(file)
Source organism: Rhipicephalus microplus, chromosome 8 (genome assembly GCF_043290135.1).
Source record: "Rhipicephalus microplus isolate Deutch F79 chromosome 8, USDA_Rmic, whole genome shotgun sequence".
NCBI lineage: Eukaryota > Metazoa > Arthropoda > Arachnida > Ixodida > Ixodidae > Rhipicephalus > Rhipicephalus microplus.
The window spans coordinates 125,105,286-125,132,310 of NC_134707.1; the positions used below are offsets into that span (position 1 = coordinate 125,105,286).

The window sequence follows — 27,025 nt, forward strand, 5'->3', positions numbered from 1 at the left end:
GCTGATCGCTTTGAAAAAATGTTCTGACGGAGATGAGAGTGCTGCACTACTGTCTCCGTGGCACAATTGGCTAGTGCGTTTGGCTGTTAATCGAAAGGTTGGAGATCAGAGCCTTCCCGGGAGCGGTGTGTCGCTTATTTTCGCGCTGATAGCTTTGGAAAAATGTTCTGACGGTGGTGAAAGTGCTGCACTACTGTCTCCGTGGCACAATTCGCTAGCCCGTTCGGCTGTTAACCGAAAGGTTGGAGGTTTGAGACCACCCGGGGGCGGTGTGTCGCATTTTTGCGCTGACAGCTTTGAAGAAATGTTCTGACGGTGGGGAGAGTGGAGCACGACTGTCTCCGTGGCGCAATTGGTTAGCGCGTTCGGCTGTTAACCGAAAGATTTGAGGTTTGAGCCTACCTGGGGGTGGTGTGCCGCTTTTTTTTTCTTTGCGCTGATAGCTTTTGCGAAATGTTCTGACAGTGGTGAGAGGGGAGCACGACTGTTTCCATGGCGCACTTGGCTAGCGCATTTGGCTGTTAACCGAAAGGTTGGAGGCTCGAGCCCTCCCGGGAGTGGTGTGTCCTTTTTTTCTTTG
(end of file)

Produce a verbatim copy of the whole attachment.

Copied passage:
Source organism: Rhipicephalus microplus, chromosome 8 (genome assembly GCF_043290135.1).
Source record: "Rhipicephalus microplus isolate Deutch F79 chromosome 8, USDA_Rmic, whole genome shotgun sequence".
NCBI lineage: Eukaryota > Metazoa > Arthropoda > Arachnida > Ixodida > Ixodidae > Rhipicephalus > Rhipicephalus microplus.
The window spans coordinates 125,105,286-125,132,310 of NC_134707.1; the positions used below are offsets into that span (position 1 = coordinate 125,105,286).

The window sequence follows — 27,025 nt, forward strand, 5'->3', positions numbered from 1 at the left end:
GCTGATCGCTTTGAAAAAATGTTCTGACGGAGATGAGAGTGCTGCACTACTGTCTCCGTGGCACAATTGGCTAGTGCGTTTGGCTGTTAATCGAAAGGTTGGAGATCAGAGCCTTCCCGGGAGCGGTGTGTCGCTTATTTTCGCGCTGATAGCTTTGGAAAAATGTTCTGACGGTGGTGAAAGTGCTGCACTACTGTCTCCGTGGCACAATTCGCTAGCCCGTTCGGCTGTTAACCGAAAGGTTGGAGGTTTGAGACCACCCGGGGGCGGTGTGTCGCATTTTTGCGCTGACAGCTTTGAAGAAATGTTCTGACGGTGGGGAGAGTGGAGCACGACTGTCTCCGTGGCGCAATTGGTTAGCGCGTTCGGCTGTTAACCGAAAGATTTGAGGTTTGAGCCTACCTGGGGGTGGTGTGCCGCTTTTTTTTTCTTTGCGCTGATAGCTTTTGCGAAATGTTCTGACAGTGGTGAGAGGGGAGCACGACTGTTTCCATGGCGCACTTGGCTAGCGCATTTGGCTGTTAACCGAAAGGTTGGAGGCTCGAGCCCTCCCGGGAGTGGTGTGTCCTTTTTTTCTTTG